That said, by the time I entered Junior High I was also heavily involved in a local Boys Choir and the school choirs. Music (and in particular vocal music) has been a huge part of my life since that time. I'm a mechanical engineer by profession, but I've had great fun singing for fun and occasionally for money over the years — everything from sacred choral music to a rock band with high school friends to madrigals to opera to BYU choral groups to an international champion barbershop chorus to ward/stake choirs to the occasional musical number in church. Singing was always my thing. Piano was just not.

    As LuckyMatt stated above, the music theory foundation I got from those early piano lessons has been invaluable, and it has served me well in my 30+ years of singing. That said, I'm more than happy to let someone else play the piano while I just sing along. In fact, given my druthers, I almost always choose a good meaty a-cappella arrangement instead.

    Have we started all of our kids on piano lessons? You bet.

    Will they love it? We'll see. 🙂

  16. I have strong feelings on this subject, but I won't go too much into them. I took piano lessons for a year at age 9, got bored of it, and stopped. My parents never pushed me. If they had, I doubt I would be the professional musician I am today.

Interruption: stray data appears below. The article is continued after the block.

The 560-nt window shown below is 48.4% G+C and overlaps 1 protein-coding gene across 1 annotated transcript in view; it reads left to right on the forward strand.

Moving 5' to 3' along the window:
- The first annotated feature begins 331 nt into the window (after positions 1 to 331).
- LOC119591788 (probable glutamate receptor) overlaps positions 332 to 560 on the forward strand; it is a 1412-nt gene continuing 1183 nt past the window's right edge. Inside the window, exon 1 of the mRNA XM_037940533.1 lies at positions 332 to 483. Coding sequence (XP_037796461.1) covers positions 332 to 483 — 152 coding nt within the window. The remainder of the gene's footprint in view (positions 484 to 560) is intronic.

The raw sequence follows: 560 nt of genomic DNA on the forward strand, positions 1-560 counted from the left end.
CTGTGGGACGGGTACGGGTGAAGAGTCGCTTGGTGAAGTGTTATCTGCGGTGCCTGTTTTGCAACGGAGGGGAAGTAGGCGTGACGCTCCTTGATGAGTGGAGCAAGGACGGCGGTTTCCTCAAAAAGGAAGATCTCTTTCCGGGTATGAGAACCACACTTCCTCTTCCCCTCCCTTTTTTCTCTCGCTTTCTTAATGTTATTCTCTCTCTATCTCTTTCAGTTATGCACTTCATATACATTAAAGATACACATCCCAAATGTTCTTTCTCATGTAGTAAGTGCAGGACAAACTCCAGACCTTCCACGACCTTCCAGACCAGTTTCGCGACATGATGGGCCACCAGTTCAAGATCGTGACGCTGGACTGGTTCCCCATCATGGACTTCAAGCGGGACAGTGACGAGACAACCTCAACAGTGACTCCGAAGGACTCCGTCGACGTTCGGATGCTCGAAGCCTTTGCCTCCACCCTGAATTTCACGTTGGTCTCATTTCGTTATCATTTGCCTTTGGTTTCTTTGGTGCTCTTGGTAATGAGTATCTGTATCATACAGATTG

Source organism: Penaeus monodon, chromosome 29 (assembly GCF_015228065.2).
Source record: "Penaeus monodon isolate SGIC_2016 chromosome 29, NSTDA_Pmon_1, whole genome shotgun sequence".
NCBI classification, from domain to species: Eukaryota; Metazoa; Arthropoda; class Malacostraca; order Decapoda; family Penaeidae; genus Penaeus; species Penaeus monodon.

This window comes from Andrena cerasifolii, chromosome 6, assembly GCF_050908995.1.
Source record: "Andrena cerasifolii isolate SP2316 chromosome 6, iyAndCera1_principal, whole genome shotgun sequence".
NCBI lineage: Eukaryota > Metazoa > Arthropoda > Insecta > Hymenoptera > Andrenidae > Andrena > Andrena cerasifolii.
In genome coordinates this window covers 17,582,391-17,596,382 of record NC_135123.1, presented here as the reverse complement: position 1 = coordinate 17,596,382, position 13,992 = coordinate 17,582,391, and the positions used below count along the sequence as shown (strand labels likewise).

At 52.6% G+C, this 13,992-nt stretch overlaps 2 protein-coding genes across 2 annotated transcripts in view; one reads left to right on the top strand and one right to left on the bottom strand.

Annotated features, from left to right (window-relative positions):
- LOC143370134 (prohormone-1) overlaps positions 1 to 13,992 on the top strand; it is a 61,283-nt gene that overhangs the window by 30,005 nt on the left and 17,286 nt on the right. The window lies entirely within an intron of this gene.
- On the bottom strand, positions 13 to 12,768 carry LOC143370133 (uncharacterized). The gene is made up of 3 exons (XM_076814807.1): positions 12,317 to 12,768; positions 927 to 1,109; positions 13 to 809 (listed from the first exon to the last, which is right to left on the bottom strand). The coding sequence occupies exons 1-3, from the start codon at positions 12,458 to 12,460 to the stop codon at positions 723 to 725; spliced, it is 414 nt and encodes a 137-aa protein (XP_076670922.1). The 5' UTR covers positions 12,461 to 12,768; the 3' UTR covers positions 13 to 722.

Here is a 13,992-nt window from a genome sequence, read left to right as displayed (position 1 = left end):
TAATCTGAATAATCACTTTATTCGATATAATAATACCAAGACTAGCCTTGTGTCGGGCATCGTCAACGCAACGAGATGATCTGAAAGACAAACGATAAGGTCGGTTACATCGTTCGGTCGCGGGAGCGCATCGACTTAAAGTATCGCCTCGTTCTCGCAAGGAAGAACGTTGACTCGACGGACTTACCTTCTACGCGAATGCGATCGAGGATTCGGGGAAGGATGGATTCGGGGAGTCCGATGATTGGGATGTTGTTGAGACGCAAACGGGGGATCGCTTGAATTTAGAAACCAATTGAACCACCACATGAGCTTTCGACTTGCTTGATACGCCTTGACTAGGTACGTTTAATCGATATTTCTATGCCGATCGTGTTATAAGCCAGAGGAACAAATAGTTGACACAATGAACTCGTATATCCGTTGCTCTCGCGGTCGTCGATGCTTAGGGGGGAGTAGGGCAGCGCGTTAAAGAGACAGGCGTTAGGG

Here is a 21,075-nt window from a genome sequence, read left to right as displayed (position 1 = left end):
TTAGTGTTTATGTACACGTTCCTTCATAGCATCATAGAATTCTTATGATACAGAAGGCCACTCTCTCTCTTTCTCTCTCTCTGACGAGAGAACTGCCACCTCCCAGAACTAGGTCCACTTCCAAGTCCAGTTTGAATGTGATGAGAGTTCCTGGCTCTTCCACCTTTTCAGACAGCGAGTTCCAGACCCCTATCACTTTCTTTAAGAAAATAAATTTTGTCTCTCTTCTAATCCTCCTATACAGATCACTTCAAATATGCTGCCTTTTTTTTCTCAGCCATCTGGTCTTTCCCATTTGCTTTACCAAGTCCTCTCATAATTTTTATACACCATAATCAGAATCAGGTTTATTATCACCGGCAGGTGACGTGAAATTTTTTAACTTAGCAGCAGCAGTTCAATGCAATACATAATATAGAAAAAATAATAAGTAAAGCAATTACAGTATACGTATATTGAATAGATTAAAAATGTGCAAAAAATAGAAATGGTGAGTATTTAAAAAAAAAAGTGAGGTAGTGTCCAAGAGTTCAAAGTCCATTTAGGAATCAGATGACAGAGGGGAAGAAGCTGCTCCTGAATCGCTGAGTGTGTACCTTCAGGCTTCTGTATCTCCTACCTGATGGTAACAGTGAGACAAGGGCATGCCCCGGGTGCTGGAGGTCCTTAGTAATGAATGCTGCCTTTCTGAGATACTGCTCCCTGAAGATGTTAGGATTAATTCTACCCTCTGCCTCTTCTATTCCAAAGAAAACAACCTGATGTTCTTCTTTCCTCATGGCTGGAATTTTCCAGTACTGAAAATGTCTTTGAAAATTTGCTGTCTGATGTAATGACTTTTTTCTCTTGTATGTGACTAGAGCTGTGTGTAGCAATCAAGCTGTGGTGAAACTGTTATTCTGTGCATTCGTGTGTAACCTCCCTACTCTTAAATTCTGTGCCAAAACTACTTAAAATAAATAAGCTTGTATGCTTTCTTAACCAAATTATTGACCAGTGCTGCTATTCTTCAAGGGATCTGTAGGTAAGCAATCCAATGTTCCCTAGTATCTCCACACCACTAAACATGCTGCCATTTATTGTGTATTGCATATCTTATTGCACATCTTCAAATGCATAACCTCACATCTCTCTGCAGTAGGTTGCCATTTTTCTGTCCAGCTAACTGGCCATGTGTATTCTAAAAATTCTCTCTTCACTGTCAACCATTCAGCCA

But the point I want to make is that you speak of regrets, but there is no reason whatever why you can't start now. People talk like you have to start as a child in order to develop the habits you need to play well. That is completely false.

    In fact, in my experience, adults pick up the piano a heck of a lot faster than kids do. True, if they had started as a child, they would already be good now. But you have all the prerequisites to become a great musician. You have developed adult eye-hand coordination, you have emotional stability (that actually helps a LOT), and you have passion. Starting earlier just would have meant taking longer to learn to play because you'd be trying to develop those prerequisites at the same time.

    But you have to be honest with yourself, too. If you could go back and do it all again, you'd do just what you are doing now. If that involves starting to really learn to play, then great! But if you're not willing now to do whatever it would have taken then, then you wouldn't do it even if you could go back.

    My point is, if you wish you could play, start now. It's not too late, and you only think you have less time than you did then.

    But if you realize from this that you don't want to start now, that's totally fine! Why have regrets, then? You have spent your time doing what's most important to you, and if piano is not among those things, so be it – then it's good that you haven't been doing it, because, as previous commenters have said, you would have sacrificed things that really were most important to you.

    Okay, that's enough from me.